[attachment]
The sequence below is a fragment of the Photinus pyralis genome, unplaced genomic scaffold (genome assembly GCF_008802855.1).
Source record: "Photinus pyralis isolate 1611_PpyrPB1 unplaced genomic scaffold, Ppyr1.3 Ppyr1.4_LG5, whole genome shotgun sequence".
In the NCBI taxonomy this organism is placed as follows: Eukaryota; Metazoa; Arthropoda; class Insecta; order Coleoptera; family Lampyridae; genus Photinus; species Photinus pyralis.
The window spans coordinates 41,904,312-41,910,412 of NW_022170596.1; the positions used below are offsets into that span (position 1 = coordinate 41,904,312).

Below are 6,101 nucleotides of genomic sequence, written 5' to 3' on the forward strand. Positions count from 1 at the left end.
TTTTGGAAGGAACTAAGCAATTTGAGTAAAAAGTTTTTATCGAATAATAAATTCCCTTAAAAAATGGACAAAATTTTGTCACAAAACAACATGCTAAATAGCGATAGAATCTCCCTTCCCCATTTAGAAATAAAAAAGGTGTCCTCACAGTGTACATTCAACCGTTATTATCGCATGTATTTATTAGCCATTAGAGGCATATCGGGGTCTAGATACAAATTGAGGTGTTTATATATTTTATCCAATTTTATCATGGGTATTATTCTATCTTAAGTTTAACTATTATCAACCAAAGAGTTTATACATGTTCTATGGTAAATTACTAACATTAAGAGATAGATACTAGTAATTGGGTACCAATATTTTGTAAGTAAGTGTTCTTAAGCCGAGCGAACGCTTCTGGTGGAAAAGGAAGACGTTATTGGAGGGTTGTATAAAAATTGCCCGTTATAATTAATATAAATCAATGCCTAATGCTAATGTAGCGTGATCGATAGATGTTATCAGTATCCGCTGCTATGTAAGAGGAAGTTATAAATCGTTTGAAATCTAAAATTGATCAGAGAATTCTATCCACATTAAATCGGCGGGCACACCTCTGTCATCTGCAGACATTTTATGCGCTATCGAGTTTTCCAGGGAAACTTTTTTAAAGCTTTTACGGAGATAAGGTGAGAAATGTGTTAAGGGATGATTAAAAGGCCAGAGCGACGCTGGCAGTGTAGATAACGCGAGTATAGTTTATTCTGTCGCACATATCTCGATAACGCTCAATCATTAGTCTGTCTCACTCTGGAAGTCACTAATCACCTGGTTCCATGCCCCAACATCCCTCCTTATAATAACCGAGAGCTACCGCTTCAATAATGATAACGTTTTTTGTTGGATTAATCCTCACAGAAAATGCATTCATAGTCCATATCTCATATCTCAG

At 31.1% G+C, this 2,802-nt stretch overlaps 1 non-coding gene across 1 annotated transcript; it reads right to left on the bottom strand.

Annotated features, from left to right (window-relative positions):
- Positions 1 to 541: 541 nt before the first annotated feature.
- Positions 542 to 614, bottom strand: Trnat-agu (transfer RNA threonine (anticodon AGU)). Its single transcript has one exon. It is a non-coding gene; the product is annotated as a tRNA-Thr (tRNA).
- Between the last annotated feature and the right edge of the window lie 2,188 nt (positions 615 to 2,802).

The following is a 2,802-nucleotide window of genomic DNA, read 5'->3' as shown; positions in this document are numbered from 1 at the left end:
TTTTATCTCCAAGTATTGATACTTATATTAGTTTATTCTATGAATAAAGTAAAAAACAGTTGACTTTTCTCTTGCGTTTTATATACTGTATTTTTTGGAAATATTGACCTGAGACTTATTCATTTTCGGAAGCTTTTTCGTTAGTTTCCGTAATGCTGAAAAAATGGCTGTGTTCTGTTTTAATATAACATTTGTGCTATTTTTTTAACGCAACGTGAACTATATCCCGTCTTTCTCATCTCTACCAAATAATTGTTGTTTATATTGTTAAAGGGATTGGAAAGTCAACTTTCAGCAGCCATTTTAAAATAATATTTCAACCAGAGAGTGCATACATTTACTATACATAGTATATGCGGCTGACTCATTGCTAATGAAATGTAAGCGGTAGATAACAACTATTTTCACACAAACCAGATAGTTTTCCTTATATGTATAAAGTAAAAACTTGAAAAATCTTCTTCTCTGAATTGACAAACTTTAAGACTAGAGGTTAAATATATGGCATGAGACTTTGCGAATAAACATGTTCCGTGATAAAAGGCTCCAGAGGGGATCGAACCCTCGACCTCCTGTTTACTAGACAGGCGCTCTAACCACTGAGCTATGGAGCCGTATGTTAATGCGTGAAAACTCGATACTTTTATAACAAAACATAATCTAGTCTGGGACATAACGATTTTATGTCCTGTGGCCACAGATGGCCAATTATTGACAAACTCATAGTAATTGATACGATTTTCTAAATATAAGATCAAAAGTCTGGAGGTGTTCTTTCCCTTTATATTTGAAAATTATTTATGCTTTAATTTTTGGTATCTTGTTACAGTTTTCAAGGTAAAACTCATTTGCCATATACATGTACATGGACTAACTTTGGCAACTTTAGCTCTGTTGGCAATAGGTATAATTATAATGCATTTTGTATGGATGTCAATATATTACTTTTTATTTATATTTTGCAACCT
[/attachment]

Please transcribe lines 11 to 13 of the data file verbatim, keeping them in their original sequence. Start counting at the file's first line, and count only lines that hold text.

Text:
- Between the last annotated feature and the right edge of the window lie 2,188 nt (positions 615 to 2,802).

The following is a 2,802-nucleotide window of genomic DNA, read 5'->3' as shown; positions in this document are numbered from 1 at the left end:
TTTTATCTCCAAGTATTGATACTTATATTAGTTTATTCTATGAATAAAGTAAAAAACAGTTGACTTTTCTCTTGCGTTTTATATACTGTATTTTTTGGAAATATTGACCTGAGACTTATTCATTTTCGGAAGCTTTTTCGTTAGTTTCCGTAATGCTGAAAAAATGGCTGTGTTCTGTTTTAATATAACATTTGTGCTATTTTTTTAACGCAACGTGAACTATATCCCGTCTTTCTCATCTCTACCAAATAATTGTTGTTTATATTGTTAAAGGGATTGGAAAGTCAACTTTCAGCAGCCATTTTAAAATAATATTTCAACCAGAGAGTGCATACATTTACTATACATAGTATATGCGGCTGACTCATTGCTAATGAAATGTAAGCGGTAGATAACAACTATTTTCACACAAACCAGATAGTTTTCCTTATATGTATAAAGTAAAAACTTGAAAAATCTTCTTCTCTGAATTGACAAACTTTAAGACTAGAGGTTAAATATATGGCATGAGACTTTGCGAATAAACATGTTCCGTGATAAAAGGCTCCAGAGGGGATCGAACCCTCGACCTCCTGTTTACTAGACAGGCGCTCTAACCACTGAGCTATGGAGCCGTATGTTAATGCGTGAAAACTCGATACTTTTATAACAAAACATAATCTAGTCTGGGACATAACGATTTTATGTCCTGTGGCCACAGATGGCCAATTATTGACAAACTCATAGTAATTGATACGATTTTCTAAATATAAGATCAAAAGTCTGGAGGTGTTCTTTCCCTTTATATTTGAAAATTATTTATGCTTTAATTTTTGGTATCTTGTTACAGTTTTCAAGGTAAAACTCATTTGCCATATACATGTACATGGACTAACTTTGGCAACTTTAGCTCTGTTGGCAATAGGTATAATTATAATGCATTTTGTATGGATGTCAATATATTACTTTTTATTTATATTTTGCAACCT